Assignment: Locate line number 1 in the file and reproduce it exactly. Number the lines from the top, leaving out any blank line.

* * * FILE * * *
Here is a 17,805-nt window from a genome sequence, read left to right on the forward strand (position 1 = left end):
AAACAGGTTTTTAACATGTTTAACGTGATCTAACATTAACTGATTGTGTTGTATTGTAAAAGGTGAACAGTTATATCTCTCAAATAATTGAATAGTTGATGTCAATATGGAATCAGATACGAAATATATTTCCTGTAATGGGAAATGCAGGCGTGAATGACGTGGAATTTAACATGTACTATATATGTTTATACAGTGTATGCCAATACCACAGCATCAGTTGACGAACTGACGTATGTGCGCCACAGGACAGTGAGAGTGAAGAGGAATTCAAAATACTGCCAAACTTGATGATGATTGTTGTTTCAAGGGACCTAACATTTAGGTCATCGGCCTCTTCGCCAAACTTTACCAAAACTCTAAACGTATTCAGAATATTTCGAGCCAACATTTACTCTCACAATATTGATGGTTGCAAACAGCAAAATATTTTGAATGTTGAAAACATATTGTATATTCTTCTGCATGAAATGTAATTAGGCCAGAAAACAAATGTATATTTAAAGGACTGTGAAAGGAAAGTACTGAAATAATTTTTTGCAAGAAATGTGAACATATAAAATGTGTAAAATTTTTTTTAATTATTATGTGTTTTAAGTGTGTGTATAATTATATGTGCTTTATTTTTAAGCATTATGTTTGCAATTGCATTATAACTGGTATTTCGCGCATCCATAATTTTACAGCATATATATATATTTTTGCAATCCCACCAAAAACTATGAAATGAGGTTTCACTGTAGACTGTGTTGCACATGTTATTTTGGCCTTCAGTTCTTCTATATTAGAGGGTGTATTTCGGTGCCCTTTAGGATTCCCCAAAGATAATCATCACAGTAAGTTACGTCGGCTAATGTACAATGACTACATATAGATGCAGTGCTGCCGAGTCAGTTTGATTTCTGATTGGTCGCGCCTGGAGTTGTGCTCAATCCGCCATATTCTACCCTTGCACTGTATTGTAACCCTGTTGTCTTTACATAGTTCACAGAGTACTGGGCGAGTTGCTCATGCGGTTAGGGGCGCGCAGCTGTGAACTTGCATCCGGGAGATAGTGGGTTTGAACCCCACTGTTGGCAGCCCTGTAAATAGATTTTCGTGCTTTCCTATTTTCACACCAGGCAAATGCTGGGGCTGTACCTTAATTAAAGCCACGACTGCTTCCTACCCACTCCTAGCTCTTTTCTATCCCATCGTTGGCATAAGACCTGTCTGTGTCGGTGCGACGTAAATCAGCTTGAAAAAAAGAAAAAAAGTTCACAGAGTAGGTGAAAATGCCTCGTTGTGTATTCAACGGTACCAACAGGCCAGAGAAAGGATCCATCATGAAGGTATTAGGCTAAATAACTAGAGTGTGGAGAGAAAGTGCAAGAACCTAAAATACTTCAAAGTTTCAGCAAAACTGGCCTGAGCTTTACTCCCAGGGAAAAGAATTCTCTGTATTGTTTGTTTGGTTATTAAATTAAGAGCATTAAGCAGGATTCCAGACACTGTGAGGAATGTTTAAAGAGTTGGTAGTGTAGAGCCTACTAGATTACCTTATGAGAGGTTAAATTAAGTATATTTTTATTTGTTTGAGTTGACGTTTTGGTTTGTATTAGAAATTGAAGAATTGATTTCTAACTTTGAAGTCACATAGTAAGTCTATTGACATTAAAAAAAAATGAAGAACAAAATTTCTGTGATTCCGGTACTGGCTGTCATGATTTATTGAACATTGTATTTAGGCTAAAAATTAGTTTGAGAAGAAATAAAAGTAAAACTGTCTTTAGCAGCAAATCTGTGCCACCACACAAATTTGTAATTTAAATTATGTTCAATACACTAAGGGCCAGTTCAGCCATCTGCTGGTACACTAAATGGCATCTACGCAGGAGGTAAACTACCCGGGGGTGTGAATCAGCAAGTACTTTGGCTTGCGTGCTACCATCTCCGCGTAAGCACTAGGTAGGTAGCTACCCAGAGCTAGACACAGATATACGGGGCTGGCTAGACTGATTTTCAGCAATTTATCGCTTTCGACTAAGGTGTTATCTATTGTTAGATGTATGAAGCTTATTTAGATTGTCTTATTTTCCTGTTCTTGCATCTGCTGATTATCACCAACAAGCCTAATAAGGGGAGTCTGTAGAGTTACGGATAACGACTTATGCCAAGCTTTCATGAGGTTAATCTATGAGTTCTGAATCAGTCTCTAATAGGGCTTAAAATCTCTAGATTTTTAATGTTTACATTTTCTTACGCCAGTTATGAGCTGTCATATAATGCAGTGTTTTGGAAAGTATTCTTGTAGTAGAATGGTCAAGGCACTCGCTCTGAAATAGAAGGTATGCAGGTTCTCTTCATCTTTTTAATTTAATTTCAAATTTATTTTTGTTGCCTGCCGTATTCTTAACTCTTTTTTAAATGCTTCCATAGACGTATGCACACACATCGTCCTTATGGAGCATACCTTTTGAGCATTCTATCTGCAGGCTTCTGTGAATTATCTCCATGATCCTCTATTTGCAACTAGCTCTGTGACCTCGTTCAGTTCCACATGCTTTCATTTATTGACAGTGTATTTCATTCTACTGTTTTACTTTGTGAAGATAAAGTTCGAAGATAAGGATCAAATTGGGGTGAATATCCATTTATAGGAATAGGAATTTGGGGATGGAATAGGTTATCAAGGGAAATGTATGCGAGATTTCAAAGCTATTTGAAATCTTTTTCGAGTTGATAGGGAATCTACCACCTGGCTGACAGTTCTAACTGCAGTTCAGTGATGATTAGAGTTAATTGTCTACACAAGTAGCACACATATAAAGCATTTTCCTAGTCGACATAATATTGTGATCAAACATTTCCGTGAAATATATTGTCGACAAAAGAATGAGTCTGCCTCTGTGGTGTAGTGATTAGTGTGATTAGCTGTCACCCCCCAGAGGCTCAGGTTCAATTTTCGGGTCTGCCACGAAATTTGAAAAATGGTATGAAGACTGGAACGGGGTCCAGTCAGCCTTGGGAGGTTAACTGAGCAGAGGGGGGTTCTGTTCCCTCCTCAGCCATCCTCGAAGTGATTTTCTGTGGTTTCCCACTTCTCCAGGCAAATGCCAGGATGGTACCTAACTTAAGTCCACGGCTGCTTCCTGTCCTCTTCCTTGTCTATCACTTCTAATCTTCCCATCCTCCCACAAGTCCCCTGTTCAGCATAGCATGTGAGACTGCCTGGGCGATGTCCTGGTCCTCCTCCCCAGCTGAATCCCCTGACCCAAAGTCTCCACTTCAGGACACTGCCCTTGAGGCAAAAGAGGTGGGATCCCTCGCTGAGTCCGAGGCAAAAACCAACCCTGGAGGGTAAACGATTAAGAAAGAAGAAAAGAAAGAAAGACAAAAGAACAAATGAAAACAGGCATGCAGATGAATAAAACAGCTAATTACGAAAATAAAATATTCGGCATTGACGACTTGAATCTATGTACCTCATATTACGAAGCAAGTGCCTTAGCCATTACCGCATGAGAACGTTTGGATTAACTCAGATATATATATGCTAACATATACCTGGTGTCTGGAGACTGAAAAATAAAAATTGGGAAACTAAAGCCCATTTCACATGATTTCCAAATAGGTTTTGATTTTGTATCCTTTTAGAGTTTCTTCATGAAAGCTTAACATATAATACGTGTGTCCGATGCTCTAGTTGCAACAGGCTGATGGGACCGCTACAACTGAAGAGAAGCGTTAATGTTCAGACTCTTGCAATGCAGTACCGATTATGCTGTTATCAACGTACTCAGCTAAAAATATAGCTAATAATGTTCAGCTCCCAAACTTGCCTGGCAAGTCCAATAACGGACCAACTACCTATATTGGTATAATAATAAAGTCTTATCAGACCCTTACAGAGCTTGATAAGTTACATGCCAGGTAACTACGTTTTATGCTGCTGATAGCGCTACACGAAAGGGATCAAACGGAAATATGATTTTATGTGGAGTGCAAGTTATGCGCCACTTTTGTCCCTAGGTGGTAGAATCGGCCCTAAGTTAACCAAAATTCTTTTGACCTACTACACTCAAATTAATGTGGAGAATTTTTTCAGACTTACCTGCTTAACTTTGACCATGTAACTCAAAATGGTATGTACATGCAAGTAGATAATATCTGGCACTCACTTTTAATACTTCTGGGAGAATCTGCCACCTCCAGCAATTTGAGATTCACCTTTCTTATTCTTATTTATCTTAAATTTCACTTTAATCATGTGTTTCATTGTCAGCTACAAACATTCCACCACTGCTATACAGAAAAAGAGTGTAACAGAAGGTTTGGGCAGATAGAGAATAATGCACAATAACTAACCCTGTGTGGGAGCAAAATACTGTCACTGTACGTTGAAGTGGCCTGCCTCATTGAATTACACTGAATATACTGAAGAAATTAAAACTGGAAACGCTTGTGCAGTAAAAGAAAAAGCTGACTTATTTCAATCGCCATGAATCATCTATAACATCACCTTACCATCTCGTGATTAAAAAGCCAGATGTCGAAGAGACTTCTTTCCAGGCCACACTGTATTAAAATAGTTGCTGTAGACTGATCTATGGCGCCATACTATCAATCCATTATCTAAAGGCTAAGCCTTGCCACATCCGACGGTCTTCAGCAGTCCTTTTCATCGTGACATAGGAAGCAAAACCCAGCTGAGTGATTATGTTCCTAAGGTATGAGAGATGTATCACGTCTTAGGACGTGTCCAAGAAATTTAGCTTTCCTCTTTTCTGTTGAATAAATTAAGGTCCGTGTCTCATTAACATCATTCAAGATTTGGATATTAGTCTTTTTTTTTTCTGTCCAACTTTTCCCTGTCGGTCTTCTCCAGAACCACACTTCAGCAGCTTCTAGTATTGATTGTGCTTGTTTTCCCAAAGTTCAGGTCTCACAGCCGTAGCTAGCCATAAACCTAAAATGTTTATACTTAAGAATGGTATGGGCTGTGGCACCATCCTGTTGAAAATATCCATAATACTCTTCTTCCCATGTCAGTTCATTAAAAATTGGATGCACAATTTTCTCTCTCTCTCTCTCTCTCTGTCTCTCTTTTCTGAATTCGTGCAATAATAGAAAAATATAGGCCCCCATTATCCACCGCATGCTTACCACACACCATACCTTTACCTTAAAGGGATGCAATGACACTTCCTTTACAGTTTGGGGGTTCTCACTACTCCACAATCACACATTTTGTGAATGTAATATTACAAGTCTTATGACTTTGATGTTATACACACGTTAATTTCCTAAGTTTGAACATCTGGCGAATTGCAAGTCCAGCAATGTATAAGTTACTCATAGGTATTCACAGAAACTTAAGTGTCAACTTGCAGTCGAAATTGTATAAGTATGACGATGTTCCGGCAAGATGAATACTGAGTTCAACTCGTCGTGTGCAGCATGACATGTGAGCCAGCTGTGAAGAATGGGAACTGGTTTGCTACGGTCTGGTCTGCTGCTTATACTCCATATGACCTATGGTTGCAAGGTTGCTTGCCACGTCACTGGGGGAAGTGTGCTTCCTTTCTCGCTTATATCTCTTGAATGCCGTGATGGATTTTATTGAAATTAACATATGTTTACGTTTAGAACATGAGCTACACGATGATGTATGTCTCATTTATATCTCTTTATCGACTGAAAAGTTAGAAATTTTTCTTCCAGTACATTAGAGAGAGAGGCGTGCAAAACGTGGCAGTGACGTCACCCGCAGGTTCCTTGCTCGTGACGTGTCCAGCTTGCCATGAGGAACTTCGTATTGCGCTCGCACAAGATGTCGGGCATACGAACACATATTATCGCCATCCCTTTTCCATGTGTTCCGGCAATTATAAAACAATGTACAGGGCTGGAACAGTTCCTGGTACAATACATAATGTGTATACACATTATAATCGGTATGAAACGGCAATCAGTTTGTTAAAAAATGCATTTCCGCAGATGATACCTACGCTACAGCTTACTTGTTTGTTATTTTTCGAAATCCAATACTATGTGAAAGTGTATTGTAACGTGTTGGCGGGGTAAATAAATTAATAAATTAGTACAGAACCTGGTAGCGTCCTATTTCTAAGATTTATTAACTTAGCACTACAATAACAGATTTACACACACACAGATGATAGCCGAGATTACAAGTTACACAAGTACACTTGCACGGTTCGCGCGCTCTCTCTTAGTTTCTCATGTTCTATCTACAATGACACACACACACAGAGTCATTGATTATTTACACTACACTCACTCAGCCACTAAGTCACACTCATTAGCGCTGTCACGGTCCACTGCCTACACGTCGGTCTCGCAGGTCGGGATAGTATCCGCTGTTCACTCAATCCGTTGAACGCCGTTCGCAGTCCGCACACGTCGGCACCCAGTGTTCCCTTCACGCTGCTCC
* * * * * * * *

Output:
Here is a 17,805-nt window from a genome sequence, read left to right on the forward strand (position 1 = left end):